For almost a month I’ve been meaning to write about three great new blogs that came on the scene fairly recently, but the post somehow got lost in the suffle of life.
Library Garden – I’m really excited to see the growth of collaborative blogs. Not that I don’t like following 155 things in Bloglines, but I think it’s neat to watch a diverse group of people work over the issues that face libraries in a single space. Library Garden is particularly unique because the bloggers come from such different areas in the field — public, academic, consortial, state, youth, LIS. They’re all from NJ though (go garden state! — I’m from there too, BTW). They’re writing a lot about service philosophy, knowing your patrons, going where your patrons are, assessing the effectiveness of your services and the needs of your patrons, etc. It’s very “L2″ without ever actually mentioning the term.
David’s Random Stuff – I was very psyched to meet David Free at Computers in Libraries this year. He’s does the Listen Up! podcasts at Georgia Perimeter College and is really passionate about implementing social software in libraries. He finally bowed to peer pressure and started a blog where he discusses his experiences using a variety of social software apps at his library. Welcome to the blogosphere, David!
There is only one person within the executive structure of ALA whom I’ve had any contact with. She is also the only person who has given me any hope that ALA can get better. Mary Ghikas, the Senior Associate Executive Director at ALA, has a real passion for our field and for making sure the ALA represents the interests of all of its members. She works tirelessly to make the organization better and is really open to new ideas from crazy people like me, Jenny Levine and Michael Stephens. In the interest of making ALA more transparent… more human, Mary has started a blog. And it has a terrific name, The Green Kangaroo, after a book by one of my favorite authors, Judy Blume. Keep up the great work, Mary!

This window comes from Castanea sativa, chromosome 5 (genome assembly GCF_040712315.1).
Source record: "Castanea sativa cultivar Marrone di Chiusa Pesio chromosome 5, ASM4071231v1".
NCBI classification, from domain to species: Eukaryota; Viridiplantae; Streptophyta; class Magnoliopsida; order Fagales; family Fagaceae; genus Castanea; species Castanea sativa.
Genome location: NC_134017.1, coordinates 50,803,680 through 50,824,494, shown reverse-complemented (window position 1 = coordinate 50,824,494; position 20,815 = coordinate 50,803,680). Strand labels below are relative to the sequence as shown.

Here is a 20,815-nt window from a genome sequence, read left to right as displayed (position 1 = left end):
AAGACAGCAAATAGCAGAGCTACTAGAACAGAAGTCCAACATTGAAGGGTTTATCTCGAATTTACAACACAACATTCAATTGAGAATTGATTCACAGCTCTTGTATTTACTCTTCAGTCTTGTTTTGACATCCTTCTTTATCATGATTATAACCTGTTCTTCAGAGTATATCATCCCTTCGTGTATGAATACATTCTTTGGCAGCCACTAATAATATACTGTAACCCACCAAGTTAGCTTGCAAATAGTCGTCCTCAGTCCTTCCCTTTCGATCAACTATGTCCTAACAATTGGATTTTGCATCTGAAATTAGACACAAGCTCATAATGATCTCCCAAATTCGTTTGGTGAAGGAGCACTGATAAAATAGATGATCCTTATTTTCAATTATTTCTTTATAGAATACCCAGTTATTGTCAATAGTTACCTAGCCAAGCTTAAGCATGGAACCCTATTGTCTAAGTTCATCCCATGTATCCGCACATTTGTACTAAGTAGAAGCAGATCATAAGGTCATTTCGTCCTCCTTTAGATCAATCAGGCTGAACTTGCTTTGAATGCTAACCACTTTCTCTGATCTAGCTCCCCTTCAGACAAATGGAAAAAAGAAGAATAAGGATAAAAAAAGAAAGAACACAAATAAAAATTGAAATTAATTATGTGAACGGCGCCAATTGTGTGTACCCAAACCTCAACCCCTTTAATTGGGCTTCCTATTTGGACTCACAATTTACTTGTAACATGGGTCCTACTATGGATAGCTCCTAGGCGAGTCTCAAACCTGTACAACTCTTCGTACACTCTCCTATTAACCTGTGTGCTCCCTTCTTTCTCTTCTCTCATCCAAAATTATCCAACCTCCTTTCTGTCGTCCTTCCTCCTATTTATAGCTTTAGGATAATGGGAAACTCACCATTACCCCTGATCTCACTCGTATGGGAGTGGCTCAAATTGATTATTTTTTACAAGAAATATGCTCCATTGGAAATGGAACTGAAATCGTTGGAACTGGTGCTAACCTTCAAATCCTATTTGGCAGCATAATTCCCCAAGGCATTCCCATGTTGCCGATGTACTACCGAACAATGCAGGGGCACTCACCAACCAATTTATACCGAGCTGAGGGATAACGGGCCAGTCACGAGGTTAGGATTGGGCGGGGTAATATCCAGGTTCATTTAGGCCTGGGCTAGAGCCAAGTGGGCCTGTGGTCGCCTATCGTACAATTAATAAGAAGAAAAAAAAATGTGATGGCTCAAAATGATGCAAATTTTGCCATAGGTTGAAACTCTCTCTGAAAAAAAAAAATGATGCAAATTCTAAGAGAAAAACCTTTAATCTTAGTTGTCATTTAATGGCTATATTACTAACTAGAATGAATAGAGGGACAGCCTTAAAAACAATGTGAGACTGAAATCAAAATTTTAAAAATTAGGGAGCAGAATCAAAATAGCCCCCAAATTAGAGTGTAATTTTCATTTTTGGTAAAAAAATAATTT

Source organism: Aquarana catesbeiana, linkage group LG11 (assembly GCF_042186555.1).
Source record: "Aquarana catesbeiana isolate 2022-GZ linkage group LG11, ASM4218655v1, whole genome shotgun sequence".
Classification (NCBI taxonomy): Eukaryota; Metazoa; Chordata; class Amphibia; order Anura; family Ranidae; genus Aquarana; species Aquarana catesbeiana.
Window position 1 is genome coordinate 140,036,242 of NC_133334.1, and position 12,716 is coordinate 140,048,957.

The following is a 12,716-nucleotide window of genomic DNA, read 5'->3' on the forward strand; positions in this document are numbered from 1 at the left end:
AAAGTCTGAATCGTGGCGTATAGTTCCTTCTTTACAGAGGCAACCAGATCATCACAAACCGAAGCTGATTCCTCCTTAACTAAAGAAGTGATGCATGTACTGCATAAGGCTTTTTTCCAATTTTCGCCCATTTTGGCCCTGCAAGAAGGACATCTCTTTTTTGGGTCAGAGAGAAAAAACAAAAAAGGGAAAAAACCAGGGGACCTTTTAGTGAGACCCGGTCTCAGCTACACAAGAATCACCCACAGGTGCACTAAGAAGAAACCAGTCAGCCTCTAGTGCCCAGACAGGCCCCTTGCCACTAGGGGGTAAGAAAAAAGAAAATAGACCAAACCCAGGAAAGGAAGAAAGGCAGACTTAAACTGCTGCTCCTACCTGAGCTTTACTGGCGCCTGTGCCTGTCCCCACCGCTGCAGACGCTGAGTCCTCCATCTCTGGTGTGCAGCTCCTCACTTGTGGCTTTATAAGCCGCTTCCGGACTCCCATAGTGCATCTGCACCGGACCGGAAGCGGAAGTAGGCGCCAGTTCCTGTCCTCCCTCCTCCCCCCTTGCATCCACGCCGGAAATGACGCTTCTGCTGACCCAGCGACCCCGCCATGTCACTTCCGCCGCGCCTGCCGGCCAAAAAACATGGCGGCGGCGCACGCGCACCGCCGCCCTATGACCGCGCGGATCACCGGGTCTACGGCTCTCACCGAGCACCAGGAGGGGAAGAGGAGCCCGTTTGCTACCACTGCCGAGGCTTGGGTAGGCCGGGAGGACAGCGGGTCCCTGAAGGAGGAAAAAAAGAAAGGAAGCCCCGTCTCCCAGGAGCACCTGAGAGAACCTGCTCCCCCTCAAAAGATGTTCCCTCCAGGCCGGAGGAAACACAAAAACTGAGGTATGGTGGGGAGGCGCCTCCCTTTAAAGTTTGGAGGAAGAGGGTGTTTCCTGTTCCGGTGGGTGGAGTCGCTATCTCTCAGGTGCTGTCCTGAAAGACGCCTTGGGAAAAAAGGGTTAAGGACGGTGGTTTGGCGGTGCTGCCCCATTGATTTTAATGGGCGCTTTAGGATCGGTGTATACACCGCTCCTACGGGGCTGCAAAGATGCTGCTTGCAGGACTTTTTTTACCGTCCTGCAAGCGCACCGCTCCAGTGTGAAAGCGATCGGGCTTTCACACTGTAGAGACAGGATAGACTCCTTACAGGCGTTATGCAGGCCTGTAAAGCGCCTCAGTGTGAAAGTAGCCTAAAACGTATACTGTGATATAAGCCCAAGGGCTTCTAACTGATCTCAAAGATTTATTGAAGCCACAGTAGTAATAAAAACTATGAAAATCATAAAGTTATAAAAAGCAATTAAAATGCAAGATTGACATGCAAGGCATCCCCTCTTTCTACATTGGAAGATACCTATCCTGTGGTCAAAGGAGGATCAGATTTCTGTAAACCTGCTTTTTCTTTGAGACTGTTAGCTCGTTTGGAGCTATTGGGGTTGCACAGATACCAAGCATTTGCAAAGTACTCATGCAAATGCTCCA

I also wanted to welcome the 50 fabulous people taking part in the Library 2.0 Innovation Bootcamp. For those of you who don’t know, Michael Stephens and Jenny Levine are offering a course through ALA on the future of libraries for fifty lucky people from all sorts of different library settings. The course consists of a distributed learning network of blogs (a main blog and one for each participant to reflect on what they’re learning), podcasts, chats, and OPML reading lists. Jenny and Michael also created a cool reading list for L2 using Squidoo (something I’ve been meaning to play with forever) and also created an OPML file of blogs they want the participants to follow during the course. I’m thrilled to be one of the blogs they’re following during and I am following the participants’ blogs as well. I threw them all onto a Netvibes page so I can keep up with what they’re discussing. As a Distance Learning Librarian, I am really interested in seeing how this model for teaching online courses works out. It seems like a terrific idea.
Welcome to the blogosphere y’all!